While consumer outrage may force customs union officials to compromise, many see the underwear ban as yet another example of the misguided economic policies that have become a trademark of many post-Soviet countries.

Sunday's panty protest in Kazakhstan followed a larger demonstration the day before against a 19 percent devaluation of the country's currency, the tenge.

Other people laughed off the panty ban, seeing it as yet another attempt to add regulations and controls to an already byzantine bureaucracy in the three countries. "I think (the girls)... will still have the opportunity to wear it (synthetic underwear) whether you can buy it in Russia or not," said 22-year-old Muscovite Trifon Gadzhikasimov, noting that most of his friends travel abroad regularly. "I think this is just another silly law that shows the ineffectiveness of our government."

Vitnija Saldava in Moscow contributed to this report.
Source: Yahoo! AP.

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PostPosted: Sun Sep 21, 2014 7:02 pm 
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Kazakhstan: Gay club poster sparks controversy over gay kiss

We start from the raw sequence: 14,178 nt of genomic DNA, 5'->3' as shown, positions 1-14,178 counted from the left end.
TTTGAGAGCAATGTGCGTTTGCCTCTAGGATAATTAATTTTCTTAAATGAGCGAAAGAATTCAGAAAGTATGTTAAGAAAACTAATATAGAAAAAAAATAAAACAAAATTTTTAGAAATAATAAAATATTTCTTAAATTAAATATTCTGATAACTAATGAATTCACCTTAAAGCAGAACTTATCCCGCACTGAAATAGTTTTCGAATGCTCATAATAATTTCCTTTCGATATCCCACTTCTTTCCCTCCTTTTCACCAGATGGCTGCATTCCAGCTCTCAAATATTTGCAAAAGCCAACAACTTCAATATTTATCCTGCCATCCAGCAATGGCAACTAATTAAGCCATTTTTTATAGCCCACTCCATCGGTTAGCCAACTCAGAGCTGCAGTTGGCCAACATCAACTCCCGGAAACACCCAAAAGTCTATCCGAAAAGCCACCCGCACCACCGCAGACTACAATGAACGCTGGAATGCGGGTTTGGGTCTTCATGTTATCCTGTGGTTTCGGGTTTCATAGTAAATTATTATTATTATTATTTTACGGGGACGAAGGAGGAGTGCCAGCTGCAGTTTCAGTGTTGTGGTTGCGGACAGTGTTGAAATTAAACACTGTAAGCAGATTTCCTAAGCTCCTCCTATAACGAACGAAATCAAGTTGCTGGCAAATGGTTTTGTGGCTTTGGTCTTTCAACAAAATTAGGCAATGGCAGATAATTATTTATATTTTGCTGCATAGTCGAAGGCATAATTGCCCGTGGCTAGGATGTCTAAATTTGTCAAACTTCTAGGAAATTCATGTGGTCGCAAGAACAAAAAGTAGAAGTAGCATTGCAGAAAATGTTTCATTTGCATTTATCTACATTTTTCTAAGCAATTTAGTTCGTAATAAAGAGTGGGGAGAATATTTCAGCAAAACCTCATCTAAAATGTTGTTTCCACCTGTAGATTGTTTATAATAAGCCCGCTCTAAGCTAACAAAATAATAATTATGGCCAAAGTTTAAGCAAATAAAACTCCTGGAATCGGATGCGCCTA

28th August 2014
by Joseph Patrick McCormick

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The poster advertising Almaty gay club Studio 69 Photograph: Havas Worldwide Kazakhstan on Facebook

A poster for a gay club in Kazakhstan has sparked controversy for featuring two 19th Century cultural figures.

The advert for the gay club in Almaty, features Kazakh composer Kurmangazy Sagyrbayuly and Russian poet Alexander Pushkin engaged in a kiss.

The RFE reports that 20 activists filed a lawsuit earlier this week against the advertising agency which created the poster. The lawsuit said the advert “insults both Kazakhs and Russians.” Police have also registered an official complaint, and a descendent of Kurmangazy has also threatened to sue the agency for damages.

A social media backlash also condemned the advert.